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FRatSTN 13th Nov 2020 09:12

Ryanair UK from 1st Jan 2021
Ryanair booking system is being updated with Ryanair UK flight numbers with effect from 1st Jan 2021.

This only applies to a fairly small number of routes from the UK that would otherwise be impacted by Brexit, including UK domestic, Montenegro, Morocco and Ukraine.

From 1st Jan, all flights from the UK to those destinations will operate with "RK" flight numbers and presumably therefore under the ATC callsign "Blue Max".

southside bobby 13th Nov 2020 09:36

Will one a/c G-RUKA be enough to cover the programme ?

commit aviation 13th Nov 2020 11:45

Hardly a complicated job to re-register a few more if necessary. They have moved plenty to Maltese and Polish registrations over the last couple of years.

southside bobby 13th Nov 2020 14:01

It was a genuine question...

G-RUKA was originally registered on 20.12.18 & then sat idle for some months & remains so far the only G dash in service around the network almost certainly to keep the UK AOC valid even though MOL said at one time he would not fly UK domestics at least after the event.

Will automatic cross validation of crews between Europe & UK still exist from Jan 1.

mugam45 18th Nov 2020 21:54

Current January timetable sees three Saturday evening RK rotations (TGD, AGA, RBA) so, from the timetable at least, they will need two more moved to the UK reg

southside bobby 19th Nov 2020 11:07

Interesting then...Thanks for the information.

LTNman 19th Nov 2020 12:17

This from an airline that made Brexit threats.

D9009 19th Nov 2020 15:51

Originally Posted by LTNman (Post 10930224)
This from an airline that made Brexit threats.

Originally Posted by LTNman (Post 10926808)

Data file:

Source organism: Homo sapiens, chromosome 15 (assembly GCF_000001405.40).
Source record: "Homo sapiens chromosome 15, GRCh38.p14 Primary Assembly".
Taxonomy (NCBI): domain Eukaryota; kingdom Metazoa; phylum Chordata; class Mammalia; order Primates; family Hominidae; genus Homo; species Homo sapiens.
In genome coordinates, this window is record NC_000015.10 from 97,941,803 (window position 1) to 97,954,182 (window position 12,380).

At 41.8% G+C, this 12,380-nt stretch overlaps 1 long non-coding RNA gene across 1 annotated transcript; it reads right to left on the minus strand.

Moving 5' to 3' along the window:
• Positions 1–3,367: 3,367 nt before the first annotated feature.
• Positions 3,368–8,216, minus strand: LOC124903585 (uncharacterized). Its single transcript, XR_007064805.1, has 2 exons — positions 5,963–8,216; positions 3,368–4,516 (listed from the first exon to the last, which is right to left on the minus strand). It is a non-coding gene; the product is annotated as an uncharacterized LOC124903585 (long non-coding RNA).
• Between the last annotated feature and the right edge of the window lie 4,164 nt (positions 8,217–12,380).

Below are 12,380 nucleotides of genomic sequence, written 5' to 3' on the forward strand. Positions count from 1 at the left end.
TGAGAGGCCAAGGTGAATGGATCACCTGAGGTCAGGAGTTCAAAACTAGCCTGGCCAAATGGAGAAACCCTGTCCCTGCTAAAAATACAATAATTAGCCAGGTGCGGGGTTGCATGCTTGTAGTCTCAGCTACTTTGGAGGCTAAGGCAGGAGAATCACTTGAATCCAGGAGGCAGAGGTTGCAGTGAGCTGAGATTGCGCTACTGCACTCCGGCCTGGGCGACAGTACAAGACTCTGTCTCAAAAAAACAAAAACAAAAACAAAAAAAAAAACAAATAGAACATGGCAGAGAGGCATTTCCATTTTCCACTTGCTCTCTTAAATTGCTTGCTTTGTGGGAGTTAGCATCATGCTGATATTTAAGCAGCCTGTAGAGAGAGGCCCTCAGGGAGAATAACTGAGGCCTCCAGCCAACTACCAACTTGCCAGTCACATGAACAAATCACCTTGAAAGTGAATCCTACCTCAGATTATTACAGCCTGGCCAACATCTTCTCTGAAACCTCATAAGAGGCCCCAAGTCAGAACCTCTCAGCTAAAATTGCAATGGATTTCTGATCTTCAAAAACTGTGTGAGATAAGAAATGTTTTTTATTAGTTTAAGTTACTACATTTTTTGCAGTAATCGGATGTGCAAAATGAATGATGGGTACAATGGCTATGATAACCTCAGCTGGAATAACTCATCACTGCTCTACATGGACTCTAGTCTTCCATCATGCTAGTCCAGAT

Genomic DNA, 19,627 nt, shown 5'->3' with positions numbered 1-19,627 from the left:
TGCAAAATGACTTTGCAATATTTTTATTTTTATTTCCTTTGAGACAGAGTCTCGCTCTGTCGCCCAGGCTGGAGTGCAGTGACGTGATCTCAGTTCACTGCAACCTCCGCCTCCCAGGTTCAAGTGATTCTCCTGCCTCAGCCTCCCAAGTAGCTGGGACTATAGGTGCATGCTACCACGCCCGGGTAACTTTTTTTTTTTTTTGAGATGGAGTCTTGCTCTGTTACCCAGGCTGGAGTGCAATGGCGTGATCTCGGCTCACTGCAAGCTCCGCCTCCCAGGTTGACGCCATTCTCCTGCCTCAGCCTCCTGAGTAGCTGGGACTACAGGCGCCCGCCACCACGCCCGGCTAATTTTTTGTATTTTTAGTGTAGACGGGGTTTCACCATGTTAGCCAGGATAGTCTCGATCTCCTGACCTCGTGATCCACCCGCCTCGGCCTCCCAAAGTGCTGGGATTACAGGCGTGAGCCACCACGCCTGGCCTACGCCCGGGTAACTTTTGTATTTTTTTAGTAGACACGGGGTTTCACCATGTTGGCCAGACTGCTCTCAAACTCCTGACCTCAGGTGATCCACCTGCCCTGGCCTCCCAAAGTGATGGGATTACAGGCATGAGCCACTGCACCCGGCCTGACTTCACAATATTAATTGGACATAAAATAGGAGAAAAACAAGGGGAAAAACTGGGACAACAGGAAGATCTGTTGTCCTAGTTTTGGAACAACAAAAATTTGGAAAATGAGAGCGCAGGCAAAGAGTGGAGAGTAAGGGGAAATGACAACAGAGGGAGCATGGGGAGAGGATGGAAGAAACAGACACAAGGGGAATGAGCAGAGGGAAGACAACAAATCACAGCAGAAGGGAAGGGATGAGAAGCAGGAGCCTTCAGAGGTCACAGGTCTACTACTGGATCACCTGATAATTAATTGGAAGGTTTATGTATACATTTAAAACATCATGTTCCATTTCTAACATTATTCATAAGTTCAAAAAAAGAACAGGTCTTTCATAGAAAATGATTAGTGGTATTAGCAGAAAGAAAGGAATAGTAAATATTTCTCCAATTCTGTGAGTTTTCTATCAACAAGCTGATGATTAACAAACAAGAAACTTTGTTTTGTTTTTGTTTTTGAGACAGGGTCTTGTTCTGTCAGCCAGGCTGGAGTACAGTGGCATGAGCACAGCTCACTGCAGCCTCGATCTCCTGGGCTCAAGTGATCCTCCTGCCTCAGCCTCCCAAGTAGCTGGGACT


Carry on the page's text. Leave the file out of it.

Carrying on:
MOL has been consistently wrong footed by the virus despite liking to think he has all the answers

Originally Posted by LTNman (Post 10926546)
When that happens the likes of Ryanair just hang on to the money and refuse refunds making any booking risky so deceasing the numbers of bookings.

Originally Posted by LTNman (Post 10921725)
Meanwhile good old Ryanair, which is as predictable as Trump

Originally Posted by LTNman (Post 10917204)
Ryanair are actually encouraging the public to ignore the English lockdown, which they have never believed in.

Originally Posted by LTNman (Post 10915792)
Ryanair are suspending services not pulling out. They make threats like they did over Brexit and then they change their mind when no one takes any notice.

Do I detect a little anti Ryanair sentiment?


davidjohnson6 20th Nov 2020 16:46

Ryanair to Stockholm Arlanda ?
Norwegian are experiencing significant issues, as evident in their requesting examinership (i.e. bankruptcy) in Ireland. It seems that even if they get through their issues, they will likely be a MUCH smaller airline than they were in 2019 - most likely falling back to their core market of Oslo where they had significant market share in 2019
Besides Norway, one of their main country markets was Sweden, with an emphasis on Stockholm Arlanda airport. Following the collapse of NextJet, the minimal existence of BRA and the likelihood that Norwegian will be doing a lot less flying in Sweden in the next couple of years, that leaves a bit of a gap in the Swedish market

Ryanair fly to Skavsta instead of Arlanda (as well as Vasteras until it closes completely in 2022 due to local subsidies ceasing). I know Ryanair cut Skavsta as a base but that was when Norwegian were doing a lot of Swedish flying - post Covid the market dynamics are changed long term. I'm wondering if Arlanda might decide to encourage Ryanair with a deal to move some of their city flying to Arlanda from October 2021 while leaving the beach routes at Skavsta, similiar to what happened with Glasgow/Prestwick, Brussels/Charleroi or Frankfurt/Hahn. If Ryanair decide not to capitalise on Norwegian's misfortunes, I imagine Wizz might be interested. No, I don't see Greta/flygskam killing off Swedish flying long term

Any thoughts on Ryanair turning up at Arlanda some time in 2021 ?

racedo 20th Nov 2020 17:52

I love your optimism but I see 2021 as a write off with passenger traffic at circa 25% of 2019, a possible recovery in last 2021 is possible.

Ryanair will not be worried about anybody jumping on routes, they have a proven ability to deliver pax numbers and will do so when a sense of normality returns.

Bottom line I believe at the moment is to generate enough cash to keep operation going without digging too much into cash pile.

davidjohnson6 20th Nov 2020 18:04

I'm thinking of Ryanair starting ops at Stockholm Arlanda at the end of October 2021 - not before. It's most likely too late by now to persuade Ryanair to turn up at Stockholm Arlanda for the peak of the S21 season

racedo 20th Nov 2020 20:01

Originally Posted by davidjohnson6 (Post 10931152)